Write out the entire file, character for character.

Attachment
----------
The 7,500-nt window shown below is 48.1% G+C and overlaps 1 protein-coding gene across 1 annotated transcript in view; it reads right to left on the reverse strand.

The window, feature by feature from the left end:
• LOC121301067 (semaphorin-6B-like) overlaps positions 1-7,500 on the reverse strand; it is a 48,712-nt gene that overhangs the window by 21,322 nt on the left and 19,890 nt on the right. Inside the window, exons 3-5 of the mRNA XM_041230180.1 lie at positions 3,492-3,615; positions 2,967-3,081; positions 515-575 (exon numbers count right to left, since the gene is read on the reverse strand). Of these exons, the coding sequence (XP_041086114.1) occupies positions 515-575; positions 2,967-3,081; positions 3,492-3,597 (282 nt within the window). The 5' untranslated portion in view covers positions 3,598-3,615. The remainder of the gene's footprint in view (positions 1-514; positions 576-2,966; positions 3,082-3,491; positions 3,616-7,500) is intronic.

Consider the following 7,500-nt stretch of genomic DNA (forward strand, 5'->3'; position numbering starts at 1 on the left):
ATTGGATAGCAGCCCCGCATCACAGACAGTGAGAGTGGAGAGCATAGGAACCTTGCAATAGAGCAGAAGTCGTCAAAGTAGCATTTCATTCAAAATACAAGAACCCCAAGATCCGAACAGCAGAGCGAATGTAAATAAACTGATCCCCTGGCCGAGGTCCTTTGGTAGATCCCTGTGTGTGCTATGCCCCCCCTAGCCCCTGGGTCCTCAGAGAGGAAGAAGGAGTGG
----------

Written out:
The 7,500-nt window shown below is 48.1% G+C and overlaps 1 protein-coding gene across 1 annotated transcript in view; it reads right to left on the reverse strand.

The window, feature by feature from the left end:
• LOC121301067 (semaphorin-6B-like) overlaps positions 1-7,500 on the reverse strand; it is a 48,712-nt gene that overhangs the window by 21,322 nt on the left and 19,890 nt on the right. Inside the window, exons 3-5 of the mRNA XM_041230180.1 lie at positions 3,492-3,615; positions 2,967-3,081; positions 515-575 (exon numbers count right to left, since the gene is read on the reverse strand). Of these exons, the coding sequence (XP_041086114.1) occupies positions 515-575; positions 2,967-3,081; positions 3,492-3,597 (282 nt within the window). The 5' untranslated portion in view covers positions 3,598-3,615. The remainder of the gene's footprint in view (positions 1-514; positions 576-2,966; positions 3,082-3,491; positions 3,616-7,500) is intronic.

Consider the following 7,500-nt stretch of genomic DNA (forward strand, 5'->3'; position numbering starts at 1 on the left):
ATTGGATAGCAGCCCCGCATCACAGACAGTGAGAGTGGAGAGCATAGGAACCTTGCAATAGAGCAGAAGTCGTCAAAGTAGCATTTCATTCAAAATACAAGAACCCCAAGATCCGAACAGCAGAGCGAATGTAAATAAACTGATCCCCTGGCCGAGGTCCTTTGGTAGATCCCTGTGTGTGCTATGCCCCCCCTAGCCCCTGGGTCCTCAGAGAGGAAGAAGGAGTGG